Issue #10254 has been updated by Andrew Vit.


`nested_map` makes sense since there is a `flat_map`. This is similar but different:

~~~
[[[1, 2], [3, 4]], [[5, 6]]].flatten(2).map{|e| e + 1} #=> [2, 3, 4, 5, 6, 7]
~~~

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Feature #10254: Array#each and Array#map for nested arrays
https://bugs.ruby-lang.org/issues/10254#change-48980

* Author: Tsuyoshi Sawada
* Status: Feedback
* Priority: Normal
* Assignee: 
* Category: 
* Target version: 
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In order to allow iteration over elements of arrays nested within an array, I propose to pass `Array#each` and `Array#map` an optional argument that expresses the depth to iterate over.

Conventionally, iterating over nested elements requires nested `each` or `map`:

    [[1, 2], [3, 4], [5, 6]].map{|a| a.map{|e| e + 1}} #=> [[2, 3], [4, 5], [6, 7]]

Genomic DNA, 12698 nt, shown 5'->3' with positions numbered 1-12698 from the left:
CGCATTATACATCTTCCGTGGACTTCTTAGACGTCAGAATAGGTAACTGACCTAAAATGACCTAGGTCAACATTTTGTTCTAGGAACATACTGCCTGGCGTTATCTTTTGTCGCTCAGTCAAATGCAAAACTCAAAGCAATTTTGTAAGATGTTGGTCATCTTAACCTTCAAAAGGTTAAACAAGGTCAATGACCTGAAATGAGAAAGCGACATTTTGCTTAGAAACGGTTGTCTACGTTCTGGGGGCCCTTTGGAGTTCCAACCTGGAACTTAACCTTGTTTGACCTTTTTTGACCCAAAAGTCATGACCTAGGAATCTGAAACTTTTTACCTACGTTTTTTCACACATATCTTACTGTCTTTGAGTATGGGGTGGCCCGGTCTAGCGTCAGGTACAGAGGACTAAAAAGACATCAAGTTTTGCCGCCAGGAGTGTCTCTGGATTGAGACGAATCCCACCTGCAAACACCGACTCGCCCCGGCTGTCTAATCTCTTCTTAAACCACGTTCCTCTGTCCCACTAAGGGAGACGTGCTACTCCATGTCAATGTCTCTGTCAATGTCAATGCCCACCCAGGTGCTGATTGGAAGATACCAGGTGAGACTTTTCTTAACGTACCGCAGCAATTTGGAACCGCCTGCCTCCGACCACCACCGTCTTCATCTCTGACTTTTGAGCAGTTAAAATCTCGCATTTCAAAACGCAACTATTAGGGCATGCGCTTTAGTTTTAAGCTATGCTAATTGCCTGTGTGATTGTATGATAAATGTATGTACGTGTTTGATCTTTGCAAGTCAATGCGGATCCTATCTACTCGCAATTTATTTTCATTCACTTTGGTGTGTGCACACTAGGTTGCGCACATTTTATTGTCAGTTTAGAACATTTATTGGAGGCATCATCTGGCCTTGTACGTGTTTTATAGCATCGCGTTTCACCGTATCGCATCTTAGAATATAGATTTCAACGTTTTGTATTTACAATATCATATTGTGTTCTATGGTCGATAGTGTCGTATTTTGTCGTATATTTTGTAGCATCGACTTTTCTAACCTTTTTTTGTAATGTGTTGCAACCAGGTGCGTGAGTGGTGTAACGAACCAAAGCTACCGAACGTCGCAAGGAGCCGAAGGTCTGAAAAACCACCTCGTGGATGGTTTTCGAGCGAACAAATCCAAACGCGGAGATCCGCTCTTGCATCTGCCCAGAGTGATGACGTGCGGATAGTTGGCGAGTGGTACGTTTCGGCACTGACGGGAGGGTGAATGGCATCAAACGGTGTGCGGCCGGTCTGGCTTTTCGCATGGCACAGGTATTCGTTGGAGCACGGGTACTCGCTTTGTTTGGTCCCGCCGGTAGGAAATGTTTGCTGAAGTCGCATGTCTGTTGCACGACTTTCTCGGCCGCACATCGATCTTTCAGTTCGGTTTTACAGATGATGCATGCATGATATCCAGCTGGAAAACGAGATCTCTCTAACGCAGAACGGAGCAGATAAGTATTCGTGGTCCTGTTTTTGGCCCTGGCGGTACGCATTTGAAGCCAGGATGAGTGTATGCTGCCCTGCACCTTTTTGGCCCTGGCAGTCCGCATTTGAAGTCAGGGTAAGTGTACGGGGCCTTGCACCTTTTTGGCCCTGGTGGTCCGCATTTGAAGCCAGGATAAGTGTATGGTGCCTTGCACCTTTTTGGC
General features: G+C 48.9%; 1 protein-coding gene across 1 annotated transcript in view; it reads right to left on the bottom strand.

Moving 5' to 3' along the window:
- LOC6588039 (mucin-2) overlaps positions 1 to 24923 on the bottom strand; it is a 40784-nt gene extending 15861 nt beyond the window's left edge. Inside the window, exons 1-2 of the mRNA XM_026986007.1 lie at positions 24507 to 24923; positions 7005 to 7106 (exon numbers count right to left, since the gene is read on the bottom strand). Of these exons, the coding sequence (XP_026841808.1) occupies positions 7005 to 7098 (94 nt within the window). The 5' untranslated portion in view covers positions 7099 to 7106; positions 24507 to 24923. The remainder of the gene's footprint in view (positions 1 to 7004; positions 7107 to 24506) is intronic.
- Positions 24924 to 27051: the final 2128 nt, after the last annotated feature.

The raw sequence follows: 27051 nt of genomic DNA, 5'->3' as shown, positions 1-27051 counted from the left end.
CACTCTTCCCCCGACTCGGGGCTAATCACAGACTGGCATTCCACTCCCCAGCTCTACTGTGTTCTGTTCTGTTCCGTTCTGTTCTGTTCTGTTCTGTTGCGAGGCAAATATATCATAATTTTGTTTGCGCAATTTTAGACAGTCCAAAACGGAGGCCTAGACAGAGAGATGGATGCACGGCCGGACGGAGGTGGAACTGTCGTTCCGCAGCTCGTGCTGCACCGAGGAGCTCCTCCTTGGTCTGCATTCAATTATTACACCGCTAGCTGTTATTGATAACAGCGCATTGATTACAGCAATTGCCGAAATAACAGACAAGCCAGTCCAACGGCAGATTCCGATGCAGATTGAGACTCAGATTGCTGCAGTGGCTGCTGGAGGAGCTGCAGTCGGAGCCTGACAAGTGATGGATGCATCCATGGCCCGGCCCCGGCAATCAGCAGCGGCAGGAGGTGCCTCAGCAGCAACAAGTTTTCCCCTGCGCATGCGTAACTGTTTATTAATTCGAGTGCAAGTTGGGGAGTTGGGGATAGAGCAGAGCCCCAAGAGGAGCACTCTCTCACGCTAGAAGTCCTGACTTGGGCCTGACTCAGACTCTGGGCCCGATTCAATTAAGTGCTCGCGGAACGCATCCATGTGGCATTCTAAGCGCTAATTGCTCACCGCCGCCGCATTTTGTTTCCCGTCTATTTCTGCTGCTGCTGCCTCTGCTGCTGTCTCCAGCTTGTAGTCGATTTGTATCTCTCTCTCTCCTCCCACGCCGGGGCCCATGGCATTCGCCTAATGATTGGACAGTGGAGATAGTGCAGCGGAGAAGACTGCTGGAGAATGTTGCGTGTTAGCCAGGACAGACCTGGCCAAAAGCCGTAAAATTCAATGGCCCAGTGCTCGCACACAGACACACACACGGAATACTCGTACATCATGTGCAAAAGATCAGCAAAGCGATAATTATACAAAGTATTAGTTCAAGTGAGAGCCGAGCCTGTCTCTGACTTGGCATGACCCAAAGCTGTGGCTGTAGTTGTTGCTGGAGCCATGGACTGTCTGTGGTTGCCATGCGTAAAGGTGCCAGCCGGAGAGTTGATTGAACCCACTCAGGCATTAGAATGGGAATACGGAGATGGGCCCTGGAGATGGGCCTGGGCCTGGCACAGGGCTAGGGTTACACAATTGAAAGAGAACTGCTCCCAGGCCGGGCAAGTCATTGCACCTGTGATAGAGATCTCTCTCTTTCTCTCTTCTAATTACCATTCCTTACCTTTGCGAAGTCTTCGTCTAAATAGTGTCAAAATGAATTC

[[[1, 2], [3, 4]], [[5, 6]]].map{|a| a.map{|a| a.map{|e| e + 1}}} #=> [[[2, 3], [4, 5]], [[6, 7]]]

With the proposed optional argument, this would be done by:

    [[1, 2], [3, 4], [5, 6]].map(1){|e| e + 1} #=> [[2, 3], [4, 5], [6, 7]]
    [[[1, 2], [3, 4]], [[5, 6]]].map(2){|e| e + 1} #=> [[[2, 3], [4, 5]], [[6, 7]]]

Absence of the parameter should be understood as the parameter being defaulted to `0`.

    [1, 2, 3, 4, 5, 6].map{|e| e + 1} #=> [2, 3, 4, 5, 6, 7]
    [1, 2, 3, 4, 5, 6].map(0){|e| e + 1} #=> [2, 3, 4, 5, 6, 7]




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